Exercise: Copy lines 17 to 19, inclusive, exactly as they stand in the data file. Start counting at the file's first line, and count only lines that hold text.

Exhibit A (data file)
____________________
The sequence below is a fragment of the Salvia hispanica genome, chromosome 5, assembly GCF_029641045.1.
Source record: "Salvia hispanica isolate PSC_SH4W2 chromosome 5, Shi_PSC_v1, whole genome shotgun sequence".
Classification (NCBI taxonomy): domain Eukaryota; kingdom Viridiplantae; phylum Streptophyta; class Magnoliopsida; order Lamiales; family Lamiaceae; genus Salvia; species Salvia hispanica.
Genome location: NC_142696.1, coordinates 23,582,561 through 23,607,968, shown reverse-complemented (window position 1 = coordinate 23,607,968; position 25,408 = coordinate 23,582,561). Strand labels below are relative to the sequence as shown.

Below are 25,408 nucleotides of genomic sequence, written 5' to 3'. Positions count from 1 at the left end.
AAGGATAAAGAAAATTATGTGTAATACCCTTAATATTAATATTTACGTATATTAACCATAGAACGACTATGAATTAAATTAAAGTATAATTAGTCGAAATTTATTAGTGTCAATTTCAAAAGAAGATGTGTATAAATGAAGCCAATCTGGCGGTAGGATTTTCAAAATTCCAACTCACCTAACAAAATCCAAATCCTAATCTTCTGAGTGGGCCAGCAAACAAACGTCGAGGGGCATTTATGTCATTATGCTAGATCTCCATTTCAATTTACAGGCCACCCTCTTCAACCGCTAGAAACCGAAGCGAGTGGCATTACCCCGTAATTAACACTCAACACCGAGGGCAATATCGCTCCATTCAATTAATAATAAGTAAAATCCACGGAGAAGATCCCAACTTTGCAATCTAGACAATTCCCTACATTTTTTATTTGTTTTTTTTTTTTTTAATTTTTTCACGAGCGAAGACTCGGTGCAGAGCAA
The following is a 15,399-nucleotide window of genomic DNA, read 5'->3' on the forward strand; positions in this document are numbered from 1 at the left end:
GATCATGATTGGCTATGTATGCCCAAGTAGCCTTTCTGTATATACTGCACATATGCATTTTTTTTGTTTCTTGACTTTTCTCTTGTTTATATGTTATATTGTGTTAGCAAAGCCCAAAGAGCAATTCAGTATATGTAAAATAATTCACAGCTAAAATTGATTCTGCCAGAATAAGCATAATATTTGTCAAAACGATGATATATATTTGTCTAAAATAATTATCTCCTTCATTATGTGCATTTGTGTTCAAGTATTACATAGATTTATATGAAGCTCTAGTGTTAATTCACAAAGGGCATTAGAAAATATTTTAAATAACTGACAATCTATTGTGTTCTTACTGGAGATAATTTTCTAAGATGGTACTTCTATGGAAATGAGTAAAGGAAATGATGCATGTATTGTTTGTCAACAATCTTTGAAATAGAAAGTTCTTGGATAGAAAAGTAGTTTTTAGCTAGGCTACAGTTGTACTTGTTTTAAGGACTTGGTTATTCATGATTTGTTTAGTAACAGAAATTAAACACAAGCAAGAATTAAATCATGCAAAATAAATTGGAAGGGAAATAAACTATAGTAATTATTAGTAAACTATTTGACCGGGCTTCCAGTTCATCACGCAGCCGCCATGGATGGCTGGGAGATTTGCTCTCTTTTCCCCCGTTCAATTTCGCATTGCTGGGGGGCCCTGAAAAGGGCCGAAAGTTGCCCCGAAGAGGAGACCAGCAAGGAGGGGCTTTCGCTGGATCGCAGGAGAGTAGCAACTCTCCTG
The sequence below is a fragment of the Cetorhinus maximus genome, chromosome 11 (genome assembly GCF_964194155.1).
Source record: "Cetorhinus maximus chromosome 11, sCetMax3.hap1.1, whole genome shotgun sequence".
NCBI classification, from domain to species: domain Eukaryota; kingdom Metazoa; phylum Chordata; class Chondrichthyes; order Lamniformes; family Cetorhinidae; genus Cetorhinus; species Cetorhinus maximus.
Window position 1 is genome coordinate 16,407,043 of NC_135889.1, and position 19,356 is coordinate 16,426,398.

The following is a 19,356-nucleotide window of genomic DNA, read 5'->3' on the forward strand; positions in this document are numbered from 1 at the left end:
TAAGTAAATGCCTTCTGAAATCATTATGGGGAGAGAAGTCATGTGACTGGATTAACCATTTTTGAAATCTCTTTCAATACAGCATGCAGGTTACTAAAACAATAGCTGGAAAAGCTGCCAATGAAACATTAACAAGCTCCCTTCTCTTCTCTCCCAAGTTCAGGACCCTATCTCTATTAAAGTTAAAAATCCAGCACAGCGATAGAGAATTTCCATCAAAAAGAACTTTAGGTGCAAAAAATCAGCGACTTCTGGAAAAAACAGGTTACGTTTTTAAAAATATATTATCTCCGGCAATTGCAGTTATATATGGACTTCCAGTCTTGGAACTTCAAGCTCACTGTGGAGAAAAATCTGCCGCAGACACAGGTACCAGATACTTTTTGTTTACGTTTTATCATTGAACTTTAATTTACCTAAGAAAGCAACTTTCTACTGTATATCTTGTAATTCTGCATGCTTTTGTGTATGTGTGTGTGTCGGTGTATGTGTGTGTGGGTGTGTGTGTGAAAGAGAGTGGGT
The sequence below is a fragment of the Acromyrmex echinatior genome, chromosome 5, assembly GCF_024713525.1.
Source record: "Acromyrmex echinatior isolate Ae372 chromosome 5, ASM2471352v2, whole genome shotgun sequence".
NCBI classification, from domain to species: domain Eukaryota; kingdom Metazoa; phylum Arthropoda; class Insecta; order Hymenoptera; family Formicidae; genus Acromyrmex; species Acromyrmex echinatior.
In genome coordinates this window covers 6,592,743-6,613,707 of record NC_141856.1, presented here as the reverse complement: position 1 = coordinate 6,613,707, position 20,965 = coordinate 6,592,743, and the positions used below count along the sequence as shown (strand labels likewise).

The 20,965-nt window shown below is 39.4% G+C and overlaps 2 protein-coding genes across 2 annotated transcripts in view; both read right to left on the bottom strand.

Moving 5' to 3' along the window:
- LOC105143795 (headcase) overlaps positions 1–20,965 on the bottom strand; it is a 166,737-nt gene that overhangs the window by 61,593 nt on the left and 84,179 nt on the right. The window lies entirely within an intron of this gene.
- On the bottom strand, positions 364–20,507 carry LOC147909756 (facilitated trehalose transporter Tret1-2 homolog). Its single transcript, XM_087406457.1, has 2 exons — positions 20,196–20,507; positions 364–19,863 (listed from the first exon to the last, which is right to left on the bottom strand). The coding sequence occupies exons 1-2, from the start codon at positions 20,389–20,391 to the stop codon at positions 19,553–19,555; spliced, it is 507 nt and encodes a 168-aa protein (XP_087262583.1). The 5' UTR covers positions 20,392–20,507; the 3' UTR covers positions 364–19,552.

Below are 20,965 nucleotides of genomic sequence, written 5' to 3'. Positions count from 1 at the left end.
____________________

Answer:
NCBI classification, from domain to species: domain Eukaryota; kingdom Metazoa; phylum Arthropoda; class Insecta; order Hymenoptera; family Formicidae; genus Acromyrmex; species Acromyrmex echinatior.
In genome coordinates this window covers 6,592,743-6,613,707 of record NC_141856.1, presented here as the reverse complement: position 1 = coordinate 6,613,707, position 20,965 = coordinate 6,592,743, and the positions used below count along the sequence as shown (strand labels likewise).

The 20,965-nt window shown below is 39.4% G+C and overlaps 2 protein-coding genes across 2 annotated transcripts in view; both read right to left on the bottom strand.